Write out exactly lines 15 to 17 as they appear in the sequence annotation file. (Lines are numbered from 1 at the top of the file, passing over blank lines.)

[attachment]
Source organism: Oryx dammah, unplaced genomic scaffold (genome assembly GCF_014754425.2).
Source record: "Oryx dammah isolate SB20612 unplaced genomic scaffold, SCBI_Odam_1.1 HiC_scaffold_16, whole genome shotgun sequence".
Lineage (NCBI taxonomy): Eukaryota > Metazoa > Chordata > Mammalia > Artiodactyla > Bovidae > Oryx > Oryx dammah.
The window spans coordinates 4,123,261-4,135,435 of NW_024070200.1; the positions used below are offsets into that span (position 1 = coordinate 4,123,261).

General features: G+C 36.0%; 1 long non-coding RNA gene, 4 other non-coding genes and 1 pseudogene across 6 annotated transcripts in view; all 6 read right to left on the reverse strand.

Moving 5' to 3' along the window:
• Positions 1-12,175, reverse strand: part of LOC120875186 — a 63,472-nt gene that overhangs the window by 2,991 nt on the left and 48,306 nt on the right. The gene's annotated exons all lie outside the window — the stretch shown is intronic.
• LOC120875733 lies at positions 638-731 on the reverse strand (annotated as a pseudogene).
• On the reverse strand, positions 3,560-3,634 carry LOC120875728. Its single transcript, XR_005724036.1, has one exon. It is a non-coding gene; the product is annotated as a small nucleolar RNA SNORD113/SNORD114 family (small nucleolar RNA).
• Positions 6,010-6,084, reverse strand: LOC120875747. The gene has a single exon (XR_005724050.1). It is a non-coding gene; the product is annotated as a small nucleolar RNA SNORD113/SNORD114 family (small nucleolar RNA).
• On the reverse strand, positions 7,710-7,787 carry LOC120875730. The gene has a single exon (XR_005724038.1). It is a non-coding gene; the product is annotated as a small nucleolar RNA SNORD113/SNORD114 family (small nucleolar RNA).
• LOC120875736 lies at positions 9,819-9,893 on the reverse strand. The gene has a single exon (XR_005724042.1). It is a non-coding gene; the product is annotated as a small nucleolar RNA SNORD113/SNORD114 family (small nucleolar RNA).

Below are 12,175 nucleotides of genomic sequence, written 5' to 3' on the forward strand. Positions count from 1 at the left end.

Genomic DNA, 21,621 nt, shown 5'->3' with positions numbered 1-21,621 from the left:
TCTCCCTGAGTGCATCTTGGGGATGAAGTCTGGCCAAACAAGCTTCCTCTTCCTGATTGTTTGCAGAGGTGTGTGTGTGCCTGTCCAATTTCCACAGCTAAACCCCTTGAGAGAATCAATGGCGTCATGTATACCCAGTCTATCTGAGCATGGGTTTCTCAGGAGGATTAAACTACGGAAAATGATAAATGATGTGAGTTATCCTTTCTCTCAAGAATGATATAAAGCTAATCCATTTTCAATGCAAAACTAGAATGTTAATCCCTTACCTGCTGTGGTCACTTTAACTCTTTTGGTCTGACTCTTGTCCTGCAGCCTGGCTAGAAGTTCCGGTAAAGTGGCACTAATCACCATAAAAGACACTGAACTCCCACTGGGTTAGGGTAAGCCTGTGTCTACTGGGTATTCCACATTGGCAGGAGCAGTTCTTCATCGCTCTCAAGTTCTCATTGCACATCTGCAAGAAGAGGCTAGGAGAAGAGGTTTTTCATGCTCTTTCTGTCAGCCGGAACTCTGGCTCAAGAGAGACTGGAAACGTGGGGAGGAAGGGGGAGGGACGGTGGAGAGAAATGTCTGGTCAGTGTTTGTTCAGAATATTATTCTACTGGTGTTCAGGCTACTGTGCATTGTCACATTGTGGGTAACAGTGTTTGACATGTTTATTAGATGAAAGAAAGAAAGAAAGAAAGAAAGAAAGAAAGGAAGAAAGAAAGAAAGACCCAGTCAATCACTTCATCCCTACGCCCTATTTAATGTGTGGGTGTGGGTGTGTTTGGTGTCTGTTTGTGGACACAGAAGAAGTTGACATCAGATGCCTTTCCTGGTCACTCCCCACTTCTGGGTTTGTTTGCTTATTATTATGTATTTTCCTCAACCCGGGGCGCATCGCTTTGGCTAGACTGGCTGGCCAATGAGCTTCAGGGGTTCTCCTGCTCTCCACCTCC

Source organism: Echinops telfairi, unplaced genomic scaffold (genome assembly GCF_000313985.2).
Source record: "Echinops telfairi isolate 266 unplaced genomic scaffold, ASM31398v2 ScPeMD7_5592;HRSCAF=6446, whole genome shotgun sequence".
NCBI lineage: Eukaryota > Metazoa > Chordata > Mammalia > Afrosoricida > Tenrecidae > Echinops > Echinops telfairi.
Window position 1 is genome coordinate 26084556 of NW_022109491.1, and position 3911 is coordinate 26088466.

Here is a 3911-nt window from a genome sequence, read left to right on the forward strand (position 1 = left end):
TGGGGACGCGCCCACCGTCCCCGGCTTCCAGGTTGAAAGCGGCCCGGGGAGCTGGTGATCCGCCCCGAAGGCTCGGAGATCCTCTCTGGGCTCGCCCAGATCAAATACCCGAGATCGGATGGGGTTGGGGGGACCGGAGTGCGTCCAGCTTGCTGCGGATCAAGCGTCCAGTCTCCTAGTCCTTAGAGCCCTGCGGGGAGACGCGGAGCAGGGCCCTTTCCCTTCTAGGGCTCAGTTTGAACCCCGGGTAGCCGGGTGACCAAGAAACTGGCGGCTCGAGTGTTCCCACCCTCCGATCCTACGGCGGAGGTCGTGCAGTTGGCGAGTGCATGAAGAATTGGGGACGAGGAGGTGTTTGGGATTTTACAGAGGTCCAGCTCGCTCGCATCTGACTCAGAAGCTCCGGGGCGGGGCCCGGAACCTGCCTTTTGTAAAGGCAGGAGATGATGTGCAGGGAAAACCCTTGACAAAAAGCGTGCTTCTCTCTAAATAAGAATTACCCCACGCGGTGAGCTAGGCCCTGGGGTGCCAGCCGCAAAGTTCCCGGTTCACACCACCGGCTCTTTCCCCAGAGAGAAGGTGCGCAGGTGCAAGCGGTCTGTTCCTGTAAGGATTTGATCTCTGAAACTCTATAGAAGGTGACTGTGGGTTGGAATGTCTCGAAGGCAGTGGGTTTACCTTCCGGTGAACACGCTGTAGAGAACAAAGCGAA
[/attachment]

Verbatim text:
TCTCCCTGAGTGCATCTTGGGGATGAAGTCTGGCCAAACAAGCTTCCTCTTCCTGATTGTTTGCAGAGGTGTGTGTGTGCCTGTCCAATTTCCACAGCTAAACCCCTTGAGAGAATCAATGGCGTCATGTATACCCAGTCTATCTGAGCATGGGTTTCTCAGGAGGATTAAACTACGGAAAATGATAAATGATGTGAGTTATCCTTTCTCTCAAGAATGATATAAAGCTAATCCATTTTCAATGCAAAACTAGAATGTTAATCCCTTACCTGCTGTGGTCACTTTAACTCTTTTGGTCTGACTCTTGTCCTGCAGCCTGGCTAGAAGTTCCGGTAAAGTGGCACTAATCACCATAAAAGACACTGAACTCCCACTGGGTTAGGGTAAGCCTGTGTCTACTGGGTATTCCACATTGGCAGGAGCAGTTCTTCATCGCTCTCAAGTTCTCATTGCACATCTGCAAGAAGAGGCTAGGAGAAGAGGTTTTTCATGCTCTTTCTGTCAGCCGGAACTCTGGCTCAAGAGAGACTGGAAACGTGGGGAGGAAGGGGGAGGGACGGTGGAGAGAAATGTCTGGTCAGTGTTTGTTCAGAATATTATTCTACTGGTGTTCAGGCTACTGTGCATTGTCACATTGTGGGTAACAGTGTTTGACATGTTTATTAGATGAAAGAAAGAAAGAAAGAAAGAAAGAAAGAAAGGAAGAAAGAAAGAAAGACCCAGTCAATCACTTCATCCCTACGCCCTATTTAATGTGTGGGTGTGGGTGTGTTTGGTGTCTGTTTGTGGACACAGAAGAAGTTGACATCAGATGCCTTTCCTGGTCACTCCCCACTTCTGGGTTTGTTTGCTTATTATTATGTATTTTCCTCAACCCGGGGCGCATCGCTTTGGCTAGACTGGCTGGCCAATGAGCTTCAGGGGTTCTCCTGCTCTCCACCTCC

Source organism: Echinops telfairi, unplaced genomic scaffold (genome assembly GCF_000313985.2).
Source record: "Echinops telfairi isolate 266 unplaced genomic scaffold, ASM31398v2 ScPeMD7_5592;HRSCAF=6446, whole genome shotgun sequence".